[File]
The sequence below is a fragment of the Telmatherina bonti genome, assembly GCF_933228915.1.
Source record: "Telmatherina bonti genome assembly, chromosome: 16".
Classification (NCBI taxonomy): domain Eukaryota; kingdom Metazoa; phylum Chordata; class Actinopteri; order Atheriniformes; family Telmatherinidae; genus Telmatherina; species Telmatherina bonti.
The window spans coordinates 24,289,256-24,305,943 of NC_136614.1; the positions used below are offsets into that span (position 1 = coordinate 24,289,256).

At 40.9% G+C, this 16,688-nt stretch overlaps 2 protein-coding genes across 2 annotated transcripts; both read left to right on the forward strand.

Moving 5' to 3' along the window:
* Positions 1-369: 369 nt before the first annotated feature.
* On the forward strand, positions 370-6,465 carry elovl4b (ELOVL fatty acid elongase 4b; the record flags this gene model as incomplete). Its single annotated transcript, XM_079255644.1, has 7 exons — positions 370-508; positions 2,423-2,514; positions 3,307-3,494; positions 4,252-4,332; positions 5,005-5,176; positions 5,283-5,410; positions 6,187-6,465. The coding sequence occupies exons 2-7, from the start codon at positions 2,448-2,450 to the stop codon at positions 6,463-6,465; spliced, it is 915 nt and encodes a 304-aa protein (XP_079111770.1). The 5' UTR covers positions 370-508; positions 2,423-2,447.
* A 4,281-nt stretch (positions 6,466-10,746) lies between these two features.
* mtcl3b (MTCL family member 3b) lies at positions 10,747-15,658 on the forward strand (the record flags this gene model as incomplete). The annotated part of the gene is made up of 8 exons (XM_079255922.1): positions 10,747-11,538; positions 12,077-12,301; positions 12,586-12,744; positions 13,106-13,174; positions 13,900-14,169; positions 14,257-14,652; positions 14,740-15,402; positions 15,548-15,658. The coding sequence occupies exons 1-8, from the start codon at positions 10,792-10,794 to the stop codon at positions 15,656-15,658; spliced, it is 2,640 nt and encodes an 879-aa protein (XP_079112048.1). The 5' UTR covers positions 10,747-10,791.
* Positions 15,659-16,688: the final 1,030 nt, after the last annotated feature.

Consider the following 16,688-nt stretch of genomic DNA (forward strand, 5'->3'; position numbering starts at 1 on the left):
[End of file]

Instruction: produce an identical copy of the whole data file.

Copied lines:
The sequence below is a fragment of the Telmatherina bonti genome, assembly GCF_933228915.1.
Source record: "Telmatherina bonti genome assembly, chromosome: 16".
Classification (NCBI taxonomy): domain Eukaryota; kingdom Metazoa; phylum Chordata; class Actinopteri; order Atheriniformes; family Telmatherinidae; genus Telmatherina; species Telmatherina bonti.
The window spans coordinates 24,289,256-24,305,943 of NC_136614.1; the positions used below are offsets into that span (position 1 = coordinate 24,289,256).

At 40.9% G+C, this 16,688-nt stretch overlaps 2 protein-coding genes across 2 annotated transcripts; both read left to right on the forward strand.

Moving 5' to 3' along the window:
* Positions 1-369: 369 nt before the first annotated feature.
* On the forward strand, positions 370-6,465 carry elovl4b (ELOVL fatty acid elongase 4b; the record flags this gene model as incomplete). Its single annotated transcript, XM_079255644.1, has 7 exons — positions 370-508; positions 2,423-2,514; positions 3,307-3,494; positions 4,252-4,332; positions 5,005-5,176; positions 5,283-5,410; positions 6,187-6,465. The coding sequence occupies exons 2-7, from the start codon at positions 2,448-2,450 to the stop codon at positions 6,463-6,465; spliced, it is 915 nt and encodes a 304-aa protein (XP_079111770.1). The 5' UTR covers positions 370-508; positions 2,423-2,447.
* A 4,281-nt stretch (positions 6,466-10,746) lies between these two features.
* mtcl3b (MTCL family member 3b) lies at positions 10,747-15,658 on the forward strand (the record flags this gene model as incomplete). The annotated part of the gene is made up of 8 exons (XM_079255922.1): positions 10,747-11,538; positions 12,077-12,301; positions 12,586-12,744; positions 13,106-13,174; positions 13,900-14,169; positions 14,257-14,652; positions 14,740-15,402; positions 15,548-15,658. The coding sequence occupies exons 1-8, from the start codon at positions 10,792-10,794 to the stop codon at positions 15,656-15,658; spliced, it is 2,640 nt and encodes an 879-aa protein (XP_079112048.1). The 5' UTR covers positions 10,747-10,791.
* Positions 15,659-16,688: the final 1,030 nt, after the last annotated feature.

Consider the following 16,688-nt stretch of genomic DNA (forward strand, 5'->3'; position numbering starts at 1 on the left):